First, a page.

Minnesota Attorney General's Office
1400 Bremer Tower
445 Minnesota Street
St. Paul, MN 55101
M - F 8 am - 5 pm
Common Questions and Answers About Managed Care
To help you understand your rights as a patient in managed care, we've provided answers to some of the most commonly asked questions.
MY HMO WANTS TO CUT MY HOSPITAL STAY SHORT. WHAT CAN I DO?
Enlist your physician to be your advocate. Talk frankly with your doctor. Express your concerns and ask the doctor to intervene with the health plan. Ask the doctor to explain to the health plan the negative health consequences you could suffer if you leave the hospital. You should also express your concerns directly to your health plan, preferably in writing.
MY PRIMARY CARE PHYSICIAN WILL NOT GIVE ME THE REFERRAL THAT I NEED TO SEE A SPECIALIST. I AM VERY CONCERNED ABOUT THIS. WHAT CAN I DO TO GET A REFERRAL?
Some health plans use primary care physicians as "gatekeepers" to control the treatment and referrals you receive. In addition, some health plans pay the gatekeeper a "capitated" payment.
This means that the gatekeeper receives a flat fee regardless of the amount of treatment you need. In other words, the more referrals the patient needs, the less money the gatekeeper makes.
Tell your physician about your concerns. Tell your physician why you believe it is necessary for you to receive a referral to a specialist. Again, consider putting your concerns in writing. If this doesn't work, you may also wish to consider changing primary care physicians.
Finally, if you still can't get a referral to a specialist, consider locating a specialist on your own and referring yourself. While you may have to pay for the treatment, it may keep your health from being jeopardized.
I WANT TO SEE A PHYSICIAN OUTSIDE OF MY HEALTH PLAN'S NETWORK. WHAT CAN I DO?
Some health plans allow you to see a physician outside of your network if your primary care physician authorizes it. Explain to your primary care physician why you believe it is necessary to see a physician outside the network. Ask your primary care physician for a referral. If the primary care physician refuses, ask why.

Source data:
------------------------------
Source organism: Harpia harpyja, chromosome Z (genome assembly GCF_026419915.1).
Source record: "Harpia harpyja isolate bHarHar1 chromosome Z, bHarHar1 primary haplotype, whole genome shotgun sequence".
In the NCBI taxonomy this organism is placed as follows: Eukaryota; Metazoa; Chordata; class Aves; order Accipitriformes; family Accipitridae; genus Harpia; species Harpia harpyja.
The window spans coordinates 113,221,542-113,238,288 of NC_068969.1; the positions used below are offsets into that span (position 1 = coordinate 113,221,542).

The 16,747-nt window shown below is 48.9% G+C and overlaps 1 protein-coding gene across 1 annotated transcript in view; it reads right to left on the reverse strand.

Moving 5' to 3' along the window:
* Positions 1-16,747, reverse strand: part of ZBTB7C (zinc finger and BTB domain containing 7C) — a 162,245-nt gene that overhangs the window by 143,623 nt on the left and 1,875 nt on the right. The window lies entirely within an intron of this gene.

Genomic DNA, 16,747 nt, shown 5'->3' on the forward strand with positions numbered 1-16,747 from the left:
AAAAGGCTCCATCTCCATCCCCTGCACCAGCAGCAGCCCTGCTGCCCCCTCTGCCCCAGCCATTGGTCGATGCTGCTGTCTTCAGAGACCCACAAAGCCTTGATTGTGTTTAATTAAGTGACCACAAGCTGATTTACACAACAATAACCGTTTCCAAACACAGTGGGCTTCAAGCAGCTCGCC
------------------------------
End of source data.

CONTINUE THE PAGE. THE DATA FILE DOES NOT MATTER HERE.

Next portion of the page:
Some health plans allow you to go outside the network without a referral but require you to pay a greater share of the cost if you do. Read your health plan to find out whether you may go outside the network and get reimbursed later.
Finally, be prepared to convince the health plan why you believe that there is no doctor in the network who can adequately treat your medical condition. For instance, maybe you have a particularly rare or unusual disease which requires specialty care not available in the network. If so, explain this to the health plan.
MY HEALTH PLAN SAYS A TREATMENT RECOMMENDED BY MY DOCTOR IS "EXPERIMENTAL" AND THE PLAN WON'T PAY FOR IT. WHAT CAN I DO?
Read your health plan. Find out how it defines "experimental" or "investigative" treatment. Then, set up an appointment with the physician who recommended the treatment and show the physician this definition. Ask the physician to write a letter explaining why your treatment does not fall within the contract's definition of experimental care. Submit the physician's letter to the health plan and ask it to reconsider its previous denial. If your health is at stake, consider hiring an attorney to help.